Q1 2017 – “Trump Trade Fade” (Part 1)

April 7, 2017

The first quarter ended with the stock market completing its eighth year of the current bull market, with the Standard and Poor’s 500 Index advancing 6.07%, marking the sixth quarter in a row the index closed in positive territory. Not only was the past quarter one of the least volatile quarters in some 50 years, the sectors that performed well were the stocks that lagged during the fourth quarter last year, as the “Trump Trade” faded. As long as the world economy continues to strengthen, inflation inches upward in a controlled manner, and Congress makes headway on U.S. tax reform and an infrastructure investment bill, we anticipate a favorable environment for investors throughout the world. We believe the market is poised to continue to produce positive returns this year as U.S. companies are also expected to report the strongest quarterly earnings in years for the first quarter.

During March, the Federal Reserve raised the federal funds rate by 25 basis points to a range of 0.75% to 1.00%. This move was widely anticipated by the market, and as the economy continues to remain healthy, another two rate increases are expected by year-end. Assuming that there are two additional 25 basis point increases before year-end, the federal funds rate would range between 1.25% – 1.50%. This would mark the first time since 2008 that the federal funds rate has risen above 1.00%. While there is a chance that the Fed could raise rates at a faster pace than three increases this year, most believe that a gradual path of rate increases is most likely.

Contrary to the visibility provided to its plan of raising rates through the fed funds, the Federal Reserve has been much more guarded with the plan to shrink their balance sheet. Before the financial crisis of 2007 – 2008, their balance sheet was less than $1 trillion, but through multiple quantitative easing programs, it has ballooned to a $4.5 trillion portfolio of treasury and mortgage securities. During its March policy meeting, the Federal Reserve officials discussed that they would likely begin to shrink the portfolio later this year. The most likely scenario in reducing their balance sheet would be to reinvest only a portion of the maturing principal amount instead of reinvesting the full amount into similar securities. We believe their balance sheet plan will be a measured and cautious reduction over time in conjunction with walking the tightrope of maintaining a systematic approach in returning interest rates to a more “normalized” level to increase the optionality for the Fed to stimulate a slowing economy during the next down-cycle.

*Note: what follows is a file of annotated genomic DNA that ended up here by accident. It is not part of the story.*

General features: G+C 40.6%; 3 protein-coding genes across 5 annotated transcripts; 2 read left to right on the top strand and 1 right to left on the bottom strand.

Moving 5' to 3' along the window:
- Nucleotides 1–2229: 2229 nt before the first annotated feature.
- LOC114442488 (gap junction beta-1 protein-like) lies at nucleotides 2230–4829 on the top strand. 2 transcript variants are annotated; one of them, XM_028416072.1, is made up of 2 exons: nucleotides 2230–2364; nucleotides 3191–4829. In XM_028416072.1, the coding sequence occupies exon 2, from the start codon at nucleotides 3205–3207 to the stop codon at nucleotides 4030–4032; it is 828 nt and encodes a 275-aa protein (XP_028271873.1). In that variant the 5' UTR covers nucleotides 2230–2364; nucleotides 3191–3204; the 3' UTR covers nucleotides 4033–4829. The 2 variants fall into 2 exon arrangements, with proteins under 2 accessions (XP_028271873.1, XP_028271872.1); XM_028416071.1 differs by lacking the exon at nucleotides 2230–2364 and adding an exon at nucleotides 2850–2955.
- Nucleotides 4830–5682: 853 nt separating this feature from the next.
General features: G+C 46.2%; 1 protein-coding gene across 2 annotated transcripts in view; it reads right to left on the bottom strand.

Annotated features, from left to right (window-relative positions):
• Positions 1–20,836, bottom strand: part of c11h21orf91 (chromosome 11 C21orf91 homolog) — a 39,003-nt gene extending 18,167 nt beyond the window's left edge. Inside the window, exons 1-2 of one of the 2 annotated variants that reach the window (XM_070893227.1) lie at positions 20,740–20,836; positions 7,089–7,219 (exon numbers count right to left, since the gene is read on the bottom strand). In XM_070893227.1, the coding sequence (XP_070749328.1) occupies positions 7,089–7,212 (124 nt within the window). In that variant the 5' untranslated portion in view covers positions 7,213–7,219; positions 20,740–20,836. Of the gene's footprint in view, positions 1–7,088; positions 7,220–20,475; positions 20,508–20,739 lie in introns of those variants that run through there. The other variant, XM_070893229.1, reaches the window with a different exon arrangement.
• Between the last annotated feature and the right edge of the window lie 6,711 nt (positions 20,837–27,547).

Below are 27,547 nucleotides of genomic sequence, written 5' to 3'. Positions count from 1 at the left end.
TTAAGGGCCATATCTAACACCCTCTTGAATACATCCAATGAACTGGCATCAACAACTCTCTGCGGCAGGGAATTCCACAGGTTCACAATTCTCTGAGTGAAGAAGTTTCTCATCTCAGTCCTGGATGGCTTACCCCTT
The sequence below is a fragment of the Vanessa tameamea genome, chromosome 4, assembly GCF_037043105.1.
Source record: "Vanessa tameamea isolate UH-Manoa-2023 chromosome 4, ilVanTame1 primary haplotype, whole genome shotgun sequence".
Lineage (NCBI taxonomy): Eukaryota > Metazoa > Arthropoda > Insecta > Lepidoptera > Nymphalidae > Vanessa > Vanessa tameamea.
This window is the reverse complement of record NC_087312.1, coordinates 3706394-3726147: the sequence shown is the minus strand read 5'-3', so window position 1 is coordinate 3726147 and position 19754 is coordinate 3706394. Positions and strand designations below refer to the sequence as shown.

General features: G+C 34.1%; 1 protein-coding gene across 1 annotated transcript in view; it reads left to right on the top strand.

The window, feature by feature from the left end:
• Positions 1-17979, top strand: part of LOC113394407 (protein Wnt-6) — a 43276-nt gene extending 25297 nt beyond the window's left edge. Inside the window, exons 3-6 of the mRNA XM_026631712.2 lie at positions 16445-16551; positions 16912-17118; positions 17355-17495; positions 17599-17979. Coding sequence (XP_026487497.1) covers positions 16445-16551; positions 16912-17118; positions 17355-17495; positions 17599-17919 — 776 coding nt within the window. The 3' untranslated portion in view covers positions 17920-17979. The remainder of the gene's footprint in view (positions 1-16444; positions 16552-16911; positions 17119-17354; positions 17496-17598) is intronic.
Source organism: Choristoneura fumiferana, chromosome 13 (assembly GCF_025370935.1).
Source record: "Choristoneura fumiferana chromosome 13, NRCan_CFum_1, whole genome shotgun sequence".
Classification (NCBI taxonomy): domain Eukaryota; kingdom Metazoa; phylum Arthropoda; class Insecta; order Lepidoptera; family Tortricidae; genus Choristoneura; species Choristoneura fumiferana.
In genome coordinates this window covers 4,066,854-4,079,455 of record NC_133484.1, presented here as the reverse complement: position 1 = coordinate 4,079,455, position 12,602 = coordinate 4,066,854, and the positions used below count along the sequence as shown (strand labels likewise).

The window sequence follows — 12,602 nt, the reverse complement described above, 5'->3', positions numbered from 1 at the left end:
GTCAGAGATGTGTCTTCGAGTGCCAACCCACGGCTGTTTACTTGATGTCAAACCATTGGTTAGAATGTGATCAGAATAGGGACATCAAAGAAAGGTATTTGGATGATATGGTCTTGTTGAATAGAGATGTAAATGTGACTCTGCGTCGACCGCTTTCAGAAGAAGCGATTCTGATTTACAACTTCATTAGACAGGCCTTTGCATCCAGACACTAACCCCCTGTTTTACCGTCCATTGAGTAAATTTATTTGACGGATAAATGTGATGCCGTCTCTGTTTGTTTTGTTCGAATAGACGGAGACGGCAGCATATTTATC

Equity markets outside of the U.S. also produced a strong showing during the quarter as global economic data has been consistently improving so far this year. In December, the European Central Bank announced that it would dial back its monthly bond buying program in April 2017 from 80 billion euros ($86 billion U.S.) a month to 60 billion euros a month until at least December 2017. And with the tapering of the buying program in sight, underlying sovereign interest rates are starting to increase. For example, the yield on Germany’s 10-year government bond more than doubled, rising 18 basis points year to date to 0.39%. But even with the doubling of the yield on the German Bund, foreign buyers continue to struggle to find attractive absolute yield within the Eurozone. In fact, strong foreign investment in U.S. Treasury’s is keeping a lid on government bond yields and while the U.S. Treasury yield curve is higher than last year, it is down from levels seen last month (see yield curve below). The consensus expectation is that the yield on the 10-year Treasury will be 3.00% to 3.50% by year-end (compared to its current yield of 2.37%) but that is dependent on the economy continuing to be strong, and assumes the Fed will continue to follow its plan of two additional rate increases before year-end.

Click here for Part 2.